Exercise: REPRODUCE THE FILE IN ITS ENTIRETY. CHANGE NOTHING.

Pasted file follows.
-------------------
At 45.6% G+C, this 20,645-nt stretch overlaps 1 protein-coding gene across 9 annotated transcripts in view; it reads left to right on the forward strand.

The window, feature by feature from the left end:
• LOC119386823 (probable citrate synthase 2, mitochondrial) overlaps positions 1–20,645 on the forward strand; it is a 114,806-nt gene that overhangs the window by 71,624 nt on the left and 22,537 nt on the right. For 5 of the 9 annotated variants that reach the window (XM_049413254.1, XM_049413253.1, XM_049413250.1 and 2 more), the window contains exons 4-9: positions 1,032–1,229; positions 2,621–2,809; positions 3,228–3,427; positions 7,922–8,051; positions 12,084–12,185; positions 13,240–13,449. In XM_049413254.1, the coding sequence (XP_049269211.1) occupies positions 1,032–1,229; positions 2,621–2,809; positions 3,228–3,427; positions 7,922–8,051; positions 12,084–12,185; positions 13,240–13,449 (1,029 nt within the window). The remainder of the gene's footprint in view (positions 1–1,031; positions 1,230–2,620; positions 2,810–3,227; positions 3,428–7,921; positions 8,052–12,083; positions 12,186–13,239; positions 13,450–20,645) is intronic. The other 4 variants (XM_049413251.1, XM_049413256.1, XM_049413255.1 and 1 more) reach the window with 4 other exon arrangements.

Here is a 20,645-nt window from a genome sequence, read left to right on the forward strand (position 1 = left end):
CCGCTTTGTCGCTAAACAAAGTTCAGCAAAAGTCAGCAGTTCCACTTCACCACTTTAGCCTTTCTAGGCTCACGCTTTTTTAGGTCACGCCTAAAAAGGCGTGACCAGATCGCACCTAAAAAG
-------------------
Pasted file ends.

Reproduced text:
At 45.6% G+C, this 20,645-nt stretch overlaps 1 protein-coding gene across 9 annotated transcripts in view; it reads left to right on the forward strand.

The window, feature by feature from the left end:
• LOC119386823 (probable citrate synthase 2, mitochondrial) overlaps positions 1–20,645 on the forward strand; it is a 114,806-nt gene that overhangs the window by 71,624 nt on the left and 22,537 nt on the right. For 5 of the 9 annotated variants that reach the window (XM_049413254.1, XM_049413253.1, XM_049413250.1 and 2 more), the window contains exons 4-9: positions 1,032–1,229; positions 2,621–2,809; positions 3,228–3,427; positions 7,922–8,051; positions 12,084–12,185; positions 13,240–13,449. In XM_049413254.1, the coding sequence (XP_049269211.1) occupies positions 1,032–1,229; positions 2,621–2,809; positions 3,228–3,427; positions 7,922–8,051; positions 12,084–12,185; positions 13,240–13,449 (1,029 nt within the window). The remainder of the gene's footprint in view (positions 1–1,031; positions 1,230–2,620; positions 2,810–3,227; positions 3,428–7,921; positions 8,052–12,083; positions 12,186–13,239; positions 13,450–20,645) is intronic. The other 4 variants (XM_049413251.1, XM_049413256.1, XM_049413255.1 and 1 more) reach the window with 4 other exon arrangements.

Here is a 20,645-nt window from a genome sequence, read left to right on the forward strand (position 1 = left end):
CCGCTTTGTCGCTAAACAAAGTTCAGCAAAAGTCAGCAGTTCCACTTCACCACTTTAGCCTTTCTAGGCTCACGCTTTTTTAGGTCACGCCTAAAAAGGCGTGACCAGATCGCACCTAAAAAG